In the Gemfile of that application, add the following:
group :development, :test do gem 'konacha' end
With that structure in place, we just need to run bundle install to install the Konacha gem, and we should be good to go.
To test that this setup works the way we expect, let’s write a simple class and a test for it.
greeter.js.coffee. In that file, let’s create a class called
Greeter that has a function
sayHello function will take a
name argument and respond with a string that greets that name.
Now let’s create a simple test to assert that
sayHello does what we expect it to do. By default, Konacha expects all tests to be in the
greeter_spec.js.coffee. Another default of Konacha is that tests must end with
_spec. This requirement follows the RSpec style of determining what is or isn’t a test.
If you’ve seen or written RSpec tests, this test should be fairly familiar. If not, the gist of what’s happening is that we’re requiring the
application.js file from the asset pipeline, which by default includes our
greeter.js.coffee file. It then sets up a test and asserts that the
sayHello function behaves correctly.
Running the Test Suite
With the test written, all that’s left to do is run it, in one of two ways. The first is in the browser. To do that, we can start the server with which Konacha ships:
$ rake konacha:serve
That command starts a server on port 3500. If you then navigate to
http://localhost:3500, you should be greeted with a screen that looks simple and clean.
When we go to
http://localhost:3500, it will run the entire test suite we’ve written—in this case, just the one test. However, if we want to run just this one file, we can do it by visiting
Running the test suite is really fast, but often it’s nice to be able to run the specs in the background, using a tool such as Guard, or as part of your continuous integration server. To do this, we can run the following rake task:
$ rake konacha:run
Finished in 3.51 seconds 1 examples, 0 failures
Unfortunately, having Firefox popping up continually while you’re trying to work isn’t very nice. This also won’t work on continuous integration servers that most likely don’t have Firefox installed. How do we solve this problem? We need to install a headless web browser.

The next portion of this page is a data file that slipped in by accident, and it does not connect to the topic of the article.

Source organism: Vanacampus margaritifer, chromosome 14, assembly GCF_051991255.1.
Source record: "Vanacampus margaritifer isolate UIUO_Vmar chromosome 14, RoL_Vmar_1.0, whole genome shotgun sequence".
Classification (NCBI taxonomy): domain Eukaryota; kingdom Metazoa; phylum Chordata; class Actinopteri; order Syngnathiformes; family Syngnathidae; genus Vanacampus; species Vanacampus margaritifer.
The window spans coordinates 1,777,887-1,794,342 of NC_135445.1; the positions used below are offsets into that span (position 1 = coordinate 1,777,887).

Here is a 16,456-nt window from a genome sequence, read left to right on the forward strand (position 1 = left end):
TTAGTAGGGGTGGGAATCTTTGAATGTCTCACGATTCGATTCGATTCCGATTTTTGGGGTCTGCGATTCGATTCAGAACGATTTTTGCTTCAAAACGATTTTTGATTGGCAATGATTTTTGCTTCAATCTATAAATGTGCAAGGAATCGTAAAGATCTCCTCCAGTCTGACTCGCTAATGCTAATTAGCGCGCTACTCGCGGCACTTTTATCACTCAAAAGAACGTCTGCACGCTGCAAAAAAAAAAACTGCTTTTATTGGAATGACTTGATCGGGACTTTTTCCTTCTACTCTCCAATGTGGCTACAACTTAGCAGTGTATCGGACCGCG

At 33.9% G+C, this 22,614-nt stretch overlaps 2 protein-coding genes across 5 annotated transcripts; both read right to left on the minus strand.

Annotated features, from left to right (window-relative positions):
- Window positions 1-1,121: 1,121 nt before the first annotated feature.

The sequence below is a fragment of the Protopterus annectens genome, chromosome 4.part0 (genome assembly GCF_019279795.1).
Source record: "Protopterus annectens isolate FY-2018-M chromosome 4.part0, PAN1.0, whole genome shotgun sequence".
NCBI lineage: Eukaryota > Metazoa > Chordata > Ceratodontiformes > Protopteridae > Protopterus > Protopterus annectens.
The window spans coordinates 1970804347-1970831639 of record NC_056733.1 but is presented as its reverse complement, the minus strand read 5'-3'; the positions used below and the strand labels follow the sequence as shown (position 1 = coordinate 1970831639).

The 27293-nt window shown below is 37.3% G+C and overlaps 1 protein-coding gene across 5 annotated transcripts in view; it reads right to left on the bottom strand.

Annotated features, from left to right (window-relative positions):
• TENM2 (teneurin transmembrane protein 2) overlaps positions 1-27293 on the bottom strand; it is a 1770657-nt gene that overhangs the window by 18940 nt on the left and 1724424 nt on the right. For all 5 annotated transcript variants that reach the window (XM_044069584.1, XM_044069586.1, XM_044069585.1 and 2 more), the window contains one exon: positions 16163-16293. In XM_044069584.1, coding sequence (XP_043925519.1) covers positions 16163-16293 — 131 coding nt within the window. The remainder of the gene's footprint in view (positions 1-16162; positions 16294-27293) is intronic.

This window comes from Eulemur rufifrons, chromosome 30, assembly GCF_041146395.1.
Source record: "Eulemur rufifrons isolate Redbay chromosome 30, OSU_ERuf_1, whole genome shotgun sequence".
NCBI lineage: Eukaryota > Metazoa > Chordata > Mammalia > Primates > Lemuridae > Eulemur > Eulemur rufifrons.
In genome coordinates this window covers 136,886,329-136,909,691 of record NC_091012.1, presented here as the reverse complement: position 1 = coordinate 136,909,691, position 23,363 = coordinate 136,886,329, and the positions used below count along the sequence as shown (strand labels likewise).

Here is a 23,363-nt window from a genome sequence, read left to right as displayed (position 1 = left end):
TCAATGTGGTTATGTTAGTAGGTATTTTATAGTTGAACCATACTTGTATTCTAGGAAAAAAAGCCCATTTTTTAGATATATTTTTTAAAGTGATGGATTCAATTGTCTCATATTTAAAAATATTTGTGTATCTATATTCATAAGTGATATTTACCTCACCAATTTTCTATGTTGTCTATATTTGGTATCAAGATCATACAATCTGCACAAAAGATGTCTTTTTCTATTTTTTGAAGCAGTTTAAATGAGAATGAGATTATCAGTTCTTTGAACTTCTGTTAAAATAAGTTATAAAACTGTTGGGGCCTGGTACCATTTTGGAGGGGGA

A headless web browser doesn’t have a GUI, hence the name “headless.” Think of this as a somewhat-virtual web browser. It can display web pages, and most importantly run our test suite, but it can do it all from the terminal window.
Several great headless web browsers are out there, but my personal favorite is PhantomJS. It’s very easy to install and works great—two of the main bullet points I want in a product like this.
After installing PhantomJS, we need to install the Poltergeist gem, which contains the driver that will let us hook our tests into the PhantomJS headless browser:
# Gemfile group :development, :test do gem 'konacha' gem 'poltergeist' end
Don’t forget to run bundle install after you’ve added the Poltergeist gem to the Gemfile.
All that’s left to do is configure Konacha to use Poltergeist and PhantomJS. In the
config/initializers directory, create a new file called
# config/initializers/konacha.rb if defined?(Konacha) require 'capybara/poltergeist' Konacha.configure do |config| config.driver = :poltergeist end end
In this file, we’re requiring the driver that Poltergeist gives us (
require 'capybara/poltergeist') and telling Konacha to use that driver (
config.driver = :poltergeist).
When we run
rake konacha:run this time from the terminal window, the test suite should run without Firefox appearing. Perfect!
If you want to run individual specs from the command line, Konacha lets you do it like this:
$ rake konacha:run SPEC=greeter_spec